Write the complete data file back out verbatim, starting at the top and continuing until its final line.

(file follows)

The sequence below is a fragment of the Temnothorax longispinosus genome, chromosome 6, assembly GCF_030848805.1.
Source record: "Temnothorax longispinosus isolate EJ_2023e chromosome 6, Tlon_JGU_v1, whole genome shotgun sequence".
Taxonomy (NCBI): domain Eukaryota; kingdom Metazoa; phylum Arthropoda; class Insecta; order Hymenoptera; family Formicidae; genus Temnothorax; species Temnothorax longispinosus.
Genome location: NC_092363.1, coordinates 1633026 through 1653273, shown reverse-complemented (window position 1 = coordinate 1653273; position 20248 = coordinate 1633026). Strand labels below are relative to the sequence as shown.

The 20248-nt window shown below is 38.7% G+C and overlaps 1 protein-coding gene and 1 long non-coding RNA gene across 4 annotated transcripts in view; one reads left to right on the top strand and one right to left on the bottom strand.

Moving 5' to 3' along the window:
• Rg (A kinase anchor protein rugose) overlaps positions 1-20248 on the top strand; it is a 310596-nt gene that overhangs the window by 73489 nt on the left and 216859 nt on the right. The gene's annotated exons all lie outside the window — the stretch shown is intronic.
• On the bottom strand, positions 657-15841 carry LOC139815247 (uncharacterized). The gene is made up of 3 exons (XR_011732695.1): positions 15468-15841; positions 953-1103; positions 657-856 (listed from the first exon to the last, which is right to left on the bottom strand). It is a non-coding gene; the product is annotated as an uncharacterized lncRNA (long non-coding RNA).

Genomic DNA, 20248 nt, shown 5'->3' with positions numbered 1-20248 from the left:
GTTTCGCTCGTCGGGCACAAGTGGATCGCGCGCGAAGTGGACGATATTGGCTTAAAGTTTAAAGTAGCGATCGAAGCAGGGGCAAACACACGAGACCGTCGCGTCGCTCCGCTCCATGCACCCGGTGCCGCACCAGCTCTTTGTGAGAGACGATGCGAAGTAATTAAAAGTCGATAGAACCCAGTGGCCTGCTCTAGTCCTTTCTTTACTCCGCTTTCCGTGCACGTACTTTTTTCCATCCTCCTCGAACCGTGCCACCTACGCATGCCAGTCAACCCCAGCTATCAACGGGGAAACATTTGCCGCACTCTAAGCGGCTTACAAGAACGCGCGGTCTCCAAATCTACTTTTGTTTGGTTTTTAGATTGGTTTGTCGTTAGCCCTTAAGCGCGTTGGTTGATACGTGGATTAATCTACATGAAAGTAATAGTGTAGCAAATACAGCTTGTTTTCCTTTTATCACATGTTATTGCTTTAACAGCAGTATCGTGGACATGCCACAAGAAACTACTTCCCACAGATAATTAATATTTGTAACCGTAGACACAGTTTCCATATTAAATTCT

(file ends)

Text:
The sequence below is a fragment of the Temnothorax longispinosus genome, chromosome 6, assembly GCF_030848805.1.
Source record: "Temnothorax longispinosus isolate EJ_2023e chromosome 6, Tlon_JGU_v1, whole genome shotgun sequence".
Taxonomy (NCBI): domain Eukaryota; kingdom Metazoa; phylum Arthropoda; class Insecta; order Hymenoptera; family Formicidae; genus Temnothorax; species Temnothorax longispinosus.
Genome location: NC_092363.1, coordinates 1633026 through 1653273, shown reverse-complemented (window position 1 = coordinate 1653273; position 20248 = coordinate 1633026). Strand labels below are relative to the sequence as shown.

The 20248-nt window shown below is 38.7% G+C and overlaps 1 protein-coding gene and 1 long non-coding RNA gene across 4 annotated transcripts in view; one reads left to right on the top strand and one right to left on the bottom strand.

Moving 5' to 3' along the window:
• Rg (A kinase anchor protein rugose) overlaps positions 1-20248 on the top strand; it is a 310596-nt gene that overhangs the window by 73489 nt on the left and 216859 nt on the right. The gene's annotated exons all lie outside the window — the stretch shown is intronic.
• On the bottom strand, positions 657-15841 carry LOC139815247 (uncharacterized). The gene is made up of 3 exons (XR_011732695.1): positions 15468-15841; positions 953-1103; positions 657-856 (listed from the first exon to the last, which is right to left on the bottom strand). It is a non-coding gene; the product is annotated as an uncharacterized lncRNA (long non-coding RNA).

Genomic DNA, 20248 nt, shown 5'->3' with positions numbered 1-20248 from the left:
GTTTCGCTCGTCGGGCACAAGTGGATCGCGCGCGAAGTGGACGATATTGGCTTAAAGTTTAAAGTAGCGATCGAAGCAGGGGCAAACACACGAGACCGTCGCGTCGCTCCGCTCCATGCACCCGGTGCCGCACCAGCTCTTTGTGAGAGACGATGCGAAGTAATTAAAAGTCGATAGAACCCAGTGGCCTGCTCTAGTCCTTTCTTTACTCCGCTTTCCGTGCACGTACTTTTTTCCATCCTCCTCGAACCGTGCCACCTACGCATGCCAGTCAACCCCAGCTATCAACGGGGAAACATTTGCCGCACTCTAAGCGGCTTACAAGAACGCGCGGTCTCCAAATCTACTTTTGTTTGGTTTTTAGATTGGTTTGTCGTTAGCCCTTAAGCGCGTTGGTTGATACGTGGATTAATCTACATGAAAGTAATAGTGTAGCAAATACAGCTTGTTTTCCTTTTATCACATGTTATTGCTTTAACAGCAGTATCGTGGACATGCCACAAGAAACTACTTCCCACAGATAATTAATATTTGTAACCGTAGACACAGTTTCCATATTAAATTCT